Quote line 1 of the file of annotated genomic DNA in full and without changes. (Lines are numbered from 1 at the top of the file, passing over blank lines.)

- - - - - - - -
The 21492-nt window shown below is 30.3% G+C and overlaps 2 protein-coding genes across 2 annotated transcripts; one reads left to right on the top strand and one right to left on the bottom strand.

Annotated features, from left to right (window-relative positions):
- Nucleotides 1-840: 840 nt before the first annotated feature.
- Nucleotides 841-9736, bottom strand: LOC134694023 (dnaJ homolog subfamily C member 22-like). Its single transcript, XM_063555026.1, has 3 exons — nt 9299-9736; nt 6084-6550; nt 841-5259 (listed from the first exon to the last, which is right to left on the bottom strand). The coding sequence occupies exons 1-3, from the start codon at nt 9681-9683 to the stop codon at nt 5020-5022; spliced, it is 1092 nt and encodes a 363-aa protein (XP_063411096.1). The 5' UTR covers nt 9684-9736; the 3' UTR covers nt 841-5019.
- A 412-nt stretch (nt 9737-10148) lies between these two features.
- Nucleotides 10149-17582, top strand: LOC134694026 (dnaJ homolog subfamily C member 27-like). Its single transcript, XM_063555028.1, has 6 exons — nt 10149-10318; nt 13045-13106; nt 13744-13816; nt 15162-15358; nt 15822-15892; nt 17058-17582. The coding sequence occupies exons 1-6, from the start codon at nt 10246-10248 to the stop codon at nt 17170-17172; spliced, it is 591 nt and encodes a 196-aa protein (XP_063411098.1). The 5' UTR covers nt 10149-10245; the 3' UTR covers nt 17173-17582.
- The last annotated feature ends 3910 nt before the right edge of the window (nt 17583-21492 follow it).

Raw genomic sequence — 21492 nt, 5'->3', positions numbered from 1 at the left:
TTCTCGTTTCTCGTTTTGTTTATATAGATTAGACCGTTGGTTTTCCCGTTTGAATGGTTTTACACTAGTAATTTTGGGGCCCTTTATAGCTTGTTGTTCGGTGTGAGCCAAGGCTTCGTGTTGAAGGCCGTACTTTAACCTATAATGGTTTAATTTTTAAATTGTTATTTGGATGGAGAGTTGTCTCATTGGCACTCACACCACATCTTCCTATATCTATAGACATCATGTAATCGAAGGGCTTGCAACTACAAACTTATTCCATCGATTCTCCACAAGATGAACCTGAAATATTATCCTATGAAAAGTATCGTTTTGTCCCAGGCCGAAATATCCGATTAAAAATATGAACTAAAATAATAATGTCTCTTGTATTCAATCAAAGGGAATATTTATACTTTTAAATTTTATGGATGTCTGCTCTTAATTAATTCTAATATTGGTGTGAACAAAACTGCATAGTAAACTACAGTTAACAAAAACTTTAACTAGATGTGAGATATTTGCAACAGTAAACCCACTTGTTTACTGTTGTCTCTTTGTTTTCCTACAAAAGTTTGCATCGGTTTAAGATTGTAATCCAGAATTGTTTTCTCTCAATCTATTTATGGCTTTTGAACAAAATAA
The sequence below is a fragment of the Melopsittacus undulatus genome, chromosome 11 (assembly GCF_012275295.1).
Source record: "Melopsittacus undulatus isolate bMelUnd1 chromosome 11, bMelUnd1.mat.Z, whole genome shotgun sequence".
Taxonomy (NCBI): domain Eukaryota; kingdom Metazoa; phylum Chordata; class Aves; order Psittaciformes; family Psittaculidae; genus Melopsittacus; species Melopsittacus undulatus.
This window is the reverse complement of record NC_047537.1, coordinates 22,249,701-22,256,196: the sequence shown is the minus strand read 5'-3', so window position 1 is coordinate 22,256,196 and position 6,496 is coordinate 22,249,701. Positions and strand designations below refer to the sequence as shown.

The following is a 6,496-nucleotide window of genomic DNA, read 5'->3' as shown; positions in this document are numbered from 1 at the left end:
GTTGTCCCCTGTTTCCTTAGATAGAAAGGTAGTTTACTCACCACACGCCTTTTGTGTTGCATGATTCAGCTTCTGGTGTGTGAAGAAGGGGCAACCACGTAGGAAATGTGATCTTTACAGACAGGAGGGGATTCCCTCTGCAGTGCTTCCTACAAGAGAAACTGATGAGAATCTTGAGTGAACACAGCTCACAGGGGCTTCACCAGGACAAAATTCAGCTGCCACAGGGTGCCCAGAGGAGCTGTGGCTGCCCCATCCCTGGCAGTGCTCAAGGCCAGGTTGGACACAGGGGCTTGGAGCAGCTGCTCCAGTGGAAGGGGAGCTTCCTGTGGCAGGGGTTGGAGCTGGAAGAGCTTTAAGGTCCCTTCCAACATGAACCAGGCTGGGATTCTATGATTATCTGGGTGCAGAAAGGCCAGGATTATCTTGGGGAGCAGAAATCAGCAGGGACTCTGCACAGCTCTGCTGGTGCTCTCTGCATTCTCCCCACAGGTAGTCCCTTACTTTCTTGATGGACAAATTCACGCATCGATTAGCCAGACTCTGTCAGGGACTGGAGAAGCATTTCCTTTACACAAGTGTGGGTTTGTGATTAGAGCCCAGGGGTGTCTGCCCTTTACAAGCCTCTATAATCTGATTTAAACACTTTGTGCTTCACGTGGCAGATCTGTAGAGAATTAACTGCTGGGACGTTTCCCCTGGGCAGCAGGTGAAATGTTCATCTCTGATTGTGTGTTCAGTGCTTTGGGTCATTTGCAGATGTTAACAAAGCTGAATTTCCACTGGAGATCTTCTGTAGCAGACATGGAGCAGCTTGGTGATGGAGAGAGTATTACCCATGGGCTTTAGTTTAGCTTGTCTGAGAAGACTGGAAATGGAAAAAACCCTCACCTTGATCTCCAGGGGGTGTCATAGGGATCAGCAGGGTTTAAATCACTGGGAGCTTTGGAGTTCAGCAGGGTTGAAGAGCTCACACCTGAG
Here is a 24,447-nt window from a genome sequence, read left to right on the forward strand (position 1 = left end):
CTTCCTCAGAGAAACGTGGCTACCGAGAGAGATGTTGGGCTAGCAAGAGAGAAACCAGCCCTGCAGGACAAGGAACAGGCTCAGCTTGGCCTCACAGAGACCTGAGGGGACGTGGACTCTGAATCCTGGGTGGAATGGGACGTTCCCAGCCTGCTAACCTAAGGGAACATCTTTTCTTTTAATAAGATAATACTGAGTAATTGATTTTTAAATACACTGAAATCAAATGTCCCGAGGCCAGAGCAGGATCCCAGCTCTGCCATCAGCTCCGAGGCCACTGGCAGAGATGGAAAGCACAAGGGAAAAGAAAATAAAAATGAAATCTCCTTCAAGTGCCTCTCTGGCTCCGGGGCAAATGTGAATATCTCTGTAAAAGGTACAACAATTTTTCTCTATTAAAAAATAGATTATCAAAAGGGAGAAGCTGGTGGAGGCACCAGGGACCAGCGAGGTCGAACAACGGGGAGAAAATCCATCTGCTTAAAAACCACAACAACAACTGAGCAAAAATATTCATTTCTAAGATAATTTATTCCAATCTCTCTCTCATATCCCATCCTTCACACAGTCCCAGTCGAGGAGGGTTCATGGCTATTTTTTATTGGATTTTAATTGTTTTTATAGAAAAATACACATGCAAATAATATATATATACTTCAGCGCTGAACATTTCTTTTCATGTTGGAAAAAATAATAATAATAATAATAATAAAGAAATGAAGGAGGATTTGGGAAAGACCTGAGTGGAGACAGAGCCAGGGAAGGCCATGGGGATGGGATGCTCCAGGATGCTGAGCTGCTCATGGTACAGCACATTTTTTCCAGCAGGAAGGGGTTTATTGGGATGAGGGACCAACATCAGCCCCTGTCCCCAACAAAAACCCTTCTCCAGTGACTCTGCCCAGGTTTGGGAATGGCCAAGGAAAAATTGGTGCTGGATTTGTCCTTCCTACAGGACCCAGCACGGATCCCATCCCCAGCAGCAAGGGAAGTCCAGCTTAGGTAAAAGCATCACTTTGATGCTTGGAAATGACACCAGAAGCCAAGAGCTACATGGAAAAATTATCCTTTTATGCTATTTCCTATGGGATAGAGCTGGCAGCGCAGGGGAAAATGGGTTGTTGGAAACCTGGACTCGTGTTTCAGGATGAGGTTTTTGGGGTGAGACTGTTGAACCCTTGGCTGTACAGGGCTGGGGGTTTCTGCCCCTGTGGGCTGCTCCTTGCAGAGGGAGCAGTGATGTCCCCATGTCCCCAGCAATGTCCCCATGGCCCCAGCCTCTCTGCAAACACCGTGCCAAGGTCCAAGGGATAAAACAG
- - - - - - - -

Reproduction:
The 21492-nt window shown below is 30.3% G+C and overlaps 2 protein-coding genes across 2 annotated transcripts; one reads left to right on the top strand and one right to left on the bottom strand.